Overseas economies have continued to grow at a moderate pace, particularly in advanced economies such as the United States, but the pace of growth in emerging economies has decelerated somewhat. In terms of the outlook, overseas economies are expected to see a gradual increase in their growth rates, as it is likely that advanced economies will continue to realize steady growth and emerging economies will be positively influenced by the developments in advanced economies and emerging economies' policy effects (Chart 2). In this situation, exports are projected to remain more or less flat for the time being, due to downward pressure exerted by the slowdown in overseas economies and the past appreciation of the yen, but to moderately increase from the turn of fiscal 2017 as the effects of the slowdown in overseas economies and the appreciation of the yen are expected to gradually wane.
With regard to the economic policies to be implemented under the new administration in the United States, market participants seem to view that the U.S. economy will be boosted by proactive fiscal management. The U.S. economic measures exert great influence not only within the economy but also on the global economy and global financial markets; therefore, the new administration's policy directions and their influence warrant close attention. In assessing overseas economic developments, it is necessary to closely monitor developments in emerging and commodity-exporting economies, particularly China, as well as the consequences stemming from the United Kingdom's vote to leave the European Union (EU) and their effects.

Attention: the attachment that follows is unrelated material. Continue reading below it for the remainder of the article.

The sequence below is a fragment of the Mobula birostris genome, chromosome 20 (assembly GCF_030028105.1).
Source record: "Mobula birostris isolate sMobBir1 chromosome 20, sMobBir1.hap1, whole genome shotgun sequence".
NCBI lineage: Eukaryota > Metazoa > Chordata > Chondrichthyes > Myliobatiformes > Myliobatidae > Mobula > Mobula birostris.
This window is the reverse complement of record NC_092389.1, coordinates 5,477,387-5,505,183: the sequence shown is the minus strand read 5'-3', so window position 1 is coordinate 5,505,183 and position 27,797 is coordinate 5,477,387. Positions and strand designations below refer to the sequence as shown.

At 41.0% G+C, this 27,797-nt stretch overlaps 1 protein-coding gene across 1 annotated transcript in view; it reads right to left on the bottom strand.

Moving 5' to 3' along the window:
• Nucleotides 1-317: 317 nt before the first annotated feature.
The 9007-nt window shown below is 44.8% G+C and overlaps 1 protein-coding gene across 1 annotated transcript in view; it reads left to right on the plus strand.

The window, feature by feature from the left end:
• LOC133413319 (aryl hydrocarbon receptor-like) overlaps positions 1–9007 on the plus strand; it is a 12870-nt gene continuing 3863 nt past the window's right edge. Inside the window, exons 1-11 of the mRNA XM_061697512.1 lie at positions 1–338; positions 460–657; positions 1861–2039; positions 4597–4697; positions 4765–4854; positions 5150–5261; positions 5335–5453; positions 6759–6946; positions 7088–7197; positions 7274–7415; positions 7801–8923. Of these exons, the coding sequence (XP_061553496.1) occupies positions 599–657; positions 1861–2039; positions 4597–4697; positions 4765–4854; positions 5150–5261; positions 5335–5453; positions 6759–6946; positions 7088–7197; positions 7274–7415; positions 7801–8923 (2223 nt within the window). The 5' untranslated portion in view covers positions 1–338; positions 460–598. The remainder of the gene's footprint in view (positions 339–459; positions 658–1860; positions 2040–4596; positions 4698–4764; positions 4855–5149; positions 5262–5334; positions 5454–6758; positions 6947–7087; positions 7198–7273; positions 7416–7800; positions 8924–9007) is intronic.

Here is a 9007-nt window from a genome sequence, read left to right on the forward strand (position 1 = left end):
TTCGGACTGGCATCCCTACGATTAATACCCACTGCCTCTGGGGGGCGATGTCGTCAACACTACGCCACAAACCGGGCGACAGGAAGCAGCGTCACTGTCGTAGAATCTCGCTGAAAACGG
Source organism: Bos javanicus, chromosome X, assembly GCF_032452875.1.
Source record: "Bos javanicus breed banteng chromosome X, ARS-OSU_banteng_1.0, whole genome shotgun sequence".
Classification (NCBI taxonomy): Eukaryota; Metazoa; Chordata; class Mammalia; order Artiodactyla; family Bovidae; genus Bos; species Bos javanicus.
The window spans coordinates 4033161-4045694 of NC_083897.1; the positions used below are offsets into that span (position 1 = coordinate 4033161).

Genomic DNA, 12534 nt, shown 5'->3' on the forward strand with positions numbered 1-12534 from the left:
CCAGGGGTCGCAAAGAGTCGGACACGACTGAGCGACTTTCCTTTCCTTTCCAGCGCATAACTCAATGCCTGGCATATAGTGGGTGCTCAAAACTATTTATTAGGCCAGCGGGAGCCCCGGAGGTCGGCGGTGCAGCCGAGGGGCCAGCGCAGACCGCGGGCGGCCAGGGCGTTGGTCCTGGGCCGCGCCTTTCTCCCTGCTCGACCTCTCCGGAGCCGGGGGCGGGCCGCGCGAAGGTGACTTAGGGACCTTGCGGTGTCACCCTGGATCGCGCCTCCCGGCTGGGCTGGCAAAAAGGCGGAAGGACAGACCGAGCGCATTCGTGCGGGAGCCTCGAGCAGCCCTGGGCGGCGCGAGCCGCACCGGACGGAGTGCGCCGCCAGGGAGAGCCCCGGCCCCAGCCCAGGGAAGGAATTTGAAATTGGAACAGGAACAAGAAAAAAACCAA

Profits for all industries and company sizes have been at a level close to the record high, although those of large manufacturing firms have been negatively affected by the slowdown in overseas economies and the yen's appreciation (Chart 3). In this situation, business sentiment has generally been favorable, and business fixed investment has been on a moderate increasing trend. According to the September 2016 Tankan (Short-Term Economic Survey of Enterprises in Japan), firmness has continued to be seen in business fixed investment plans for fiscal 2016 as a whole, including those of large manufacturers, for which profit projections have deteriorated as the expected exchange rate has shifted toward appreciation of the yen. As the background to these developments, we can point to anticipation of firms undertaking fixed investment from a relatively longer perspective, such as that (1) for growth areas, in view of the 2020 Tokyo Olympics, and (2) in labor-saving machinery and equipment in order to deal with labor shortages.